12. Examiners who are not in the service of the Government will be paid for their assistance.

THE HONGKONG GOVERNMENT GAZETTE, 21ST JANUARY, 1879.

1. Sebada eligible for grants-in-aid will be—

4

I-Schools in which a Chinese education is given.

C

II-Schools in which a Chinese education is given, with English in addition.

C

III-Schools in which a European education is given in the Chinese language.

67

IV.---Schools in which a European education is given in any European language.

     V.----Schools in which a European education is given in any European language, with Chinese in addition. Paetasis of examination will be two hundred daily attendances of not less than four hours each, at instruction, in

****

fike rest.

tren who have satisfied that condition will be examined in accordance with the following standards, and they The results of the examination of each scholar will be he withhell from examination without a reasonable excuse.

to the Managers.

Fer Schools in Class I. (Schools in which a Chinese education is given.)

STANDARD I.

Rrading-Two pages of the First Book used in the school.

2. Writing.-From dictation, five common characters in the same book.

3 Repetition.-Two pages of the same book.

Value of a pass in this Standard, five dollars.

STANDARD II.

1. ing.-A passage not exceeding fifty characters in the Second Book used in the school.

2 Writing.-From dictation, ten consecutive characters in the same book.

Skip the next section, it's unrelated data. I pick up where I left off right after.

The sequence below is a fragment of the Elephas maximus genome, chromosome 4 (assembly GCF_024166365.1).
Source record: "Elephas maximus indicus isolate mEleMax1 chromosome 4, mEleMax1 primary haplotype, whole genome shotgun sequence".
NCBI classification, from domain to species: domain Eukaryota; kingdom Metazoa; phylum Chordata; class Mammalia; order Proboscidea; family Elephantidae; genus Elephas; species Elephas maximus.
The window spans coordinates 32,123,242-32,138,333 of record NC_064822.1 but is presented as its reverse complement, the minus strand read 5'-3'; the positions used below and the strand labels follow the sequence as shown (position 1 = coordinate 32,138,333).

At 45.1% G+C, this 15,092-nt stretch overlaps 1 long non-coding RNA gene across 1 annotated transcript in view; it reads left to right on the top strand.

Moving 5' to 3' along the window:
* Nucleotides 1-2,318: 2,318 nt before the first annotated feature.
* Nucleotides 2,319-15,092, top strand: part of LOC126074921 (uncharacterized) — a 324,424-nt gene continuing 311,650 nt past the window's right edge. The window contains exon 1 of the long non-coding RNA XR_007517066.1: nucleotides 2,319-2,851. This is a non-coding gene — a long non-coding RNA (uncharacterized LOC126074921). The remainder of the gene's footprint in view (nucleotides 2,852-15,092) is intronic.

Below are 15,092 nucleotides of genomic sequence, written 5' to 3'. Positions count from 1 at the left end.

4. firpetition.—A short paragraph of the same book.

Copy writing will be taken in this Standard, but it will not be counted if the scholar has not passed in two of

the other subjects.

Value of a pass in this Standard, six dollars.

STANDARD III.

1. Reading,—A passage not exceeding sixty characters in the Third Book used in the school.

2 Writing. From dictation, twenty consecutive characters in the same book.

3. Repetition.—A short paragraph of the same book.

A Explanation.-The characters in the passage read.

Copy writing will be taken in this Standard, but it will not be counted if the scholar has not passed in three

of the other subjects.

Value of a pass in this Standard, seven dollars.

STANDARD IV.

A Reading-A passage not exceeding seventy characters in the Fourth Book used in the school.

Writing.-Froin memory, a passage not exceeding thirty characters in the same book.

3. Explanation.-Simple phrases in the passage read.

4. Composition.—An antithetical sentence () of not more than three characters.

& Geography-General outlines of China Proper.

Copy writing will be taken in this Standard, but it will not be counted if ine scholar has not passed in four of